THE RAKE TO REDEEM HER
· Harlequin Historicals
Only a true rake can offer her redemption…
Will Ransleigh, illegitimate nephew of the Earl of Swynford, has the tall, aristocratic bearing of nobility-and the resourceful cunning of a streetwise rogue. To clear his cousin's name he is on a mission that will take him across the Continent into a world of international intrigue-and the arms of Elodie Lefevre, the society hostess who brought shame to his family.
Is she seductress, spy, or damsel in distress? In the haze of the sensual spell she casts, Will has to keep his wits about him and uncover the true nature of this mysterious Madame....
Where these notorious rakes go, scandal always follows...
One of April’s “Eagerly Anticipated Books” at the All About Romance blog
RT Magazine’s “KISS” Award: “If bad boys cause your heart to race, seek out…Julia Justiss’ Will Ransleigh, who attempts to be The Rake to Redeem Her.”
"Justiss brings an infamous seductress together with an unreformed rogue and lets the sparks fly."
"…a road romance that is really almost perfect."
Barton Abbey, Late Spring 1816
“I wager I could find her.” Anger smoldering within him against the woman who had destroyed his cousin Max’s diplomatic career, Will Ransleigh accepted a glass of brandy from his host.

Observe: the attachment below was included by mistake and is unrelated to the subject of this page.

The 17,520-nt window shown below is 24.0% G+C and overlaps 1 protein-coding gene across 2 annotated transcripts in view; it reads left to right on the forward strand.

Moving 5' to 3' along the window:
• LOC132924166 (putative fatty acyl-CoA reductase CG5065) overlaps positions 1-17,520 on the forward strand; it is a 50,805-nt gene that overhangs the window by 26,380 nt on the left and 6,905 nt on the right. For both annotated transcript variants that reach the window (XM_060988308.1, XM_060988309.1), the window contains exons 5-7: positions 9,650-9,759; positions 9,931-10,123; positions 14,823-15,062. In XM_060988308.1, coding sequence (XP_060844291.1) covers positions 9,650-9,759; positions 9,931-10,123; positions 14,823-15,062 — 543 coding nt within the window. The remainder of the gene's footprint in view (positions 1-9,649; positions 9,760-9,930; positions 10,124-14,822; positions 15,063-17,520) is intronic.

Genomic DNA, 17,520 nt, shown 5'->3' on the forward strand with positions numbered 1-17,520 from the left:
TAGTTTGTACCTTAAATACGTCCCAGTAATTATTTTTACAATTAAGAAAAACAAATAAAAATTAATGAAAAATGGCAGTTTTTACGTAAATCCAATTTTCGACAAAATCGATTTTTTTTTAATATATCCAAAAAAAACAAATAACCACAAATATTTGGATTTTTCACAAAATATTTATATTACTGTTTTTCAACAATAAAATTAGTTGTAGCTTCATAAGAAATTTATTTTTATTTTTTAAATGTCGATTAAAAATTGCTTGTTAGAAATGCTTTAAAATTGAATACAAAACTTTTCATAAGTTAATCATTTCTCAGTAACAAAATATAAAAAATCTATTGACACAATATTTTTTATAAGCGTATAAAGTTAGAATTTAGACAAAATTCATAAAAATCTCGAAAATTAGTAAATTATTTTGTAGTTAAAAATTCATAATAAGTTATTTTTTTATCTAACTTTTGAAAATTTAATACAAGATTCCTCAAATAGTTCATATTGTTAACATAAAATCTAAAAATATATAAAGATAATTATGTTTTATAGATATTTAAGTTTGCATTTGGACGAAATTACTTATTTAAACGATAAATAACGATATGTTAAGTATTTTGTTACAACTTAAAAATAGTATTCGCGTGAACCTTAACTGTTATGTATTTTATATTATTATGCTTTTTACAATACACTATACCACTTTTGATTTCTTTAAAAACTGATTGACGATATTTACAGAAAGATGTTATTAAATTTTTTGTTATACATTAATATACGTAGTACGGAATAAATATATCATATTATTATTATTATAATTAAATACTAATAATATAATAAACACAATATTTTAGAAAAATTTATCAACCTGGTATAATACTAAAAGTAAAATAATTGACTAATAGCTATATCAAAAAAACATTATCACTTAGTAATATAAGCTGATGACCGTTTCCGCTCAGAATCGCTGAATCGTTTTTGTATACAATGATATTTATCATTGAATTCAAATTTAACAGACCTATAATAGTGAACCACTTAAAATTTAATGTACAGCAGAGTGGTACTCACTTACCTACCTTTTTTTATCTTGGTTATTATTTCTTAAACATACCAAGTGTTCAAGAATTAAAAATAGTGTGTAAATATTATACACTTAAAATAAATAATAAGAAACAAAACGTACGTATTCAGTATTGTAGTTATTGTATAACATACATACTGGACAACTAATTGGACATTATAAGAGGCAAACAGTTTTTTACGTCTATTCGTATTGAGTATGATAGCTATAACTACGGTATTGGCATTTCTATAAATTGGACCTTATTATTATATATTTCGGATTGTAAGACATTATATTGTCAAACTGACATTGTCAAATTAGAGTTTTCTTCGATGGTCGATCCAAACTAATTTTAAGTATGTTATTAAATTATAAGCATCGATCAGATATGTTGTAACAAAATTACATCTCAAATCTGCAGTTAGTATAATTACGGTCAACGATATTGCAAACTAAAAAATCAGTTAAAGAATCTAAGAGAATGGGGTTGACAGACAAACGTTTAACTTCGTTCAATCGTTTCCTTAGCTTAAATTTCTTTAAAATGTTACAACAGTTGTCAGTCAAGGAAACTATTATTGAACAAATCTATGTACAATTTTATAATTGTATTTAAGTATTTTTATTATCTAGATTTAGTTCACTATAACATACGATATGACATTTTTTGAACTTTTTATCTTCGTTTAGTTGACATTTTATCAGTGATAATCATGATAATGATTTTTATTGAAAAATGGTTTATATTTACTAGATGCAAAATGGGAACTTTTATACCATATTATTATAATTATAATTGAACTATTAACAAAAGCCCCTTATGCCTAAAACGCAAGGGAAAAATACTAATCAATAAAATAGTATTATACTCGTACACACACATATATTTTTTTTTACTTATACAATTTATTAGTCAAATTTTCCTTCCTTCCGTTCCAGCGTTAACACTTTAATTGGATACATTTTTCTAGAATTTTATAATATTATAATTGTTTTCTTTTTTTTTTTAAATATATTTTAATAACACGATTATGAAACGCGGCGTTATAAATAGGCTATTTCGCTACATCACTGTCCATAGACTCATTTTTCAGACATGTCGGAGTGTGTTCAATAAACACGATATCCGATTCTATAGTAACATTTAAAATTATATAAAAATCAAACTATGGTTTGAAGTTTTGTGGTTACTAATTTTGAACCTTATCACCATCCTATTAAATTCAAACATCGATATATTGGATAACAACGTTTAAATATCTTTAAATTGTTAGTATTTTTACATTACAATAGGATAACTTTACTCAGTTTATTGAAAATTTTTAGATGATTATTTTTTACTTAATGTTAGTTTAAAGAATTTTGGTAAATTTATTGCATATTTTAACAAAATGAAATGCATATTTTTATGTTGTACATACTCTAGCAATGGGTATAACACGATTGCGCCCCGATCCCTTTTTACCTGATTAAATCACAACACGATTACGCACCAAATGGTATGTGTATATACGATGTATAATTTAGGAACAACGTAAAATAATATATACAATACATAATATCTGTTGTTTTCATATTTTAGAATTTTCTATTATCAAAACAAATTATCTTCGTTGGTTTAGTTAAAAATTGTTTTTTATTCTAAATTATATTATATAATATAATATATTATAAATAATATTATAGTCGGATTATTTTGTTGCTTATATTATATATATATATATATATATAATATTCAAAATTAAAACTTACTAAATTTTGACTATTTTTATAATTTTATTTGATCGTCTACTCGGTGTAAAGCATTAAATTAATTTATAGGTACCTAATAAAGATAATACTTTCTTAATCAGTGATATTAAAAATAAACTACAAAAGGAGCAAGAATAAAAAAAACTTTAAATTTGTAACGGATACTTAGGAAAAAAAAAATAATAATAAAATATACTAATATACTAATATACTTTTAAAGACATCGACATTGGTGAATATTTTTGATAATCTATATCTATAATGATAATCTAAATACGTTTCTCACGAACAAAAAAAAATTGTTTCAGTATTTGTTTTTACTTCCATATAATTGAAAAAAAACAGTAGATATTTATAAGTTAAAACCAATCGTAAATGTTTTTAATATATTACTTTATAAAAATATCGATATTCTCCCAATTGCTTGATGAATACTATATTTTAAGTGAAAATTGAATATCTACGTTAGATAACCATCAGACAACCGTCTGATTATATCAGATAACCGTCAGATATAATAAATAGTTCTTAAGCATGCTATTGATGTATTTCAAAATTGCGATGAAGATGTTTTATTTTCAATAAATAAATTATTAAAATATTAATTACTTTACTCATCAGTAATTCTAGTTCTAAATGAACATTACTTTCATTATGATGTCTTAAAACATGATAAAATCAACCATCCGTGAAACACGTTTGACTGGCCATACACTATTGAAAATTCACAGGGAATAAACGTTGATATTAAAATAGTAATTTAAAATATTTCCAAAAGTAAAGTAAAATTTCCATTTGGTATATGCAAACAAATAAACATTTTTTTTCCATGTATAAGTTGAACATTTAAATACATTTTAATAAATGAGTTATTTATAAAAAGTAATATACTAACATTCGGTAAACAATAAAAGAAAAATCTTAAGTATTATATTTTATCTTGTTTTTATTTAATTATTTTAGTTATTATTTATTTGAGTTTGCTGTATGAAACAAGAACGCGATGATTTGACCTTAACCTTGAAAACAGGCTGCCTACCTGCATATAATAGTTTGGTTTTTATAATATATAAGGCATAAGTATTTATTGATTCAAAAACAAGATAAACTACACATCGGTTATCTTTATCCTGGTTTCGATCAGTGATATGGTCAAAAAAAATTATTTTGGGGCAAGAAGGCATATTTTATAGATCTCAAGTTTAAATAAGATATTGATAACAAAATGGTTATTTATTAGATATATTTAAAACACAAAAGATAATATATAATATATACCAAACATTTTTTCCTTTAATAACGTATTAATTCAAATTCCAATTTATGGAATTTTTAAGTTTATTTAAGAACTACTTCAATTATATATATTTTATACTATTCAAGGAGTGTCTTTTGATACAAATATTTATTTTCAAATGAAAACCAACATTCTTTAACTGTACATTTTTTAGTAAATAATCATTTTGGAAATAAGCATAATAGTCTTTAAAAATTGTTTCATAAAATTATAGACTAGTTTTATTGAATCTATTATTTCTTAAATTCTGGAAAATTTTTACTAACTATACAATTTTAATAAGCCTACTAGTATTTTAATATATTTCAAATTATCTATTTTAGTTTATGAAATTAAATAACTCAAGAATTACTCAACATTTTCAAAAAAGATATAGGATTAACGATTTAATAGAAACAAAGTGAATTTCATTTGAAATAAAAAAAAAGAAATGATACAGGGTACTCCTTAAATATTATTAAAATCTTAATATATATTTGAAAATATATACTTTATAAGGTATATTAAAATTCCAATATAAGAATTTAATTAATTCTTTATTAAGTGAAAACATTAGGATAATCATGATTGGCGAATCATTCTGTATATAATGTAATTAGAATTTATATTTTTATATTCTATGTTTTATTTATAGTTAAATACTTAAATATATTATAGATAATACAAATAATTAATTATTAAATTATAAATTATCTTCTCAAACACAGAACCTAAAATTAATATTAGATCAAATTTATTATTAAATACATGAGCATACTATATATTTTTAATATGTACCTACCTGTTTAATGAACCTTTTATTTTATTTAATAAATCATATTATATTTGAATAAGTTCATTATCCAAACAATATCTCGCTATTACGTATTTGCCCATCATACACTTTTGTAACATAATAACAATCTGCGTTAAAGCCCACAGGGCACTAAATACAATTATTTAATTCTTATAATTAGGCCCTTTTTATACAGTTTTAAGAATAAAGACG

“Welcome back to England,” Alastair Ransleigh said, saluting Will with his own glass before motioning him to an armchair. “Far be it from me to bet against ‘Wagering Will,’ who never met a game of chance he couldn’t win. But why do you think you could find her, when Max, with all his official contacts, could not?”
“Never had much use for officials,” Will observed with a grimace. “Would have transported me for stealing a loaf of bread to feed myself and my starving mates.”
“You’ve cleaned up so well, I sometimes forget you were once gallows-bait,” Alastair said with a grin. “But to be fair, where would one expect to look? Madame Lefevre was cousin and hostess to Thierry St. Arnaud, one of Prince Talleyrand’s top aides in the French delegation at the Congress of Vienna. The family’s quite old and well-known, even if they did turn out to be Bonapartists.”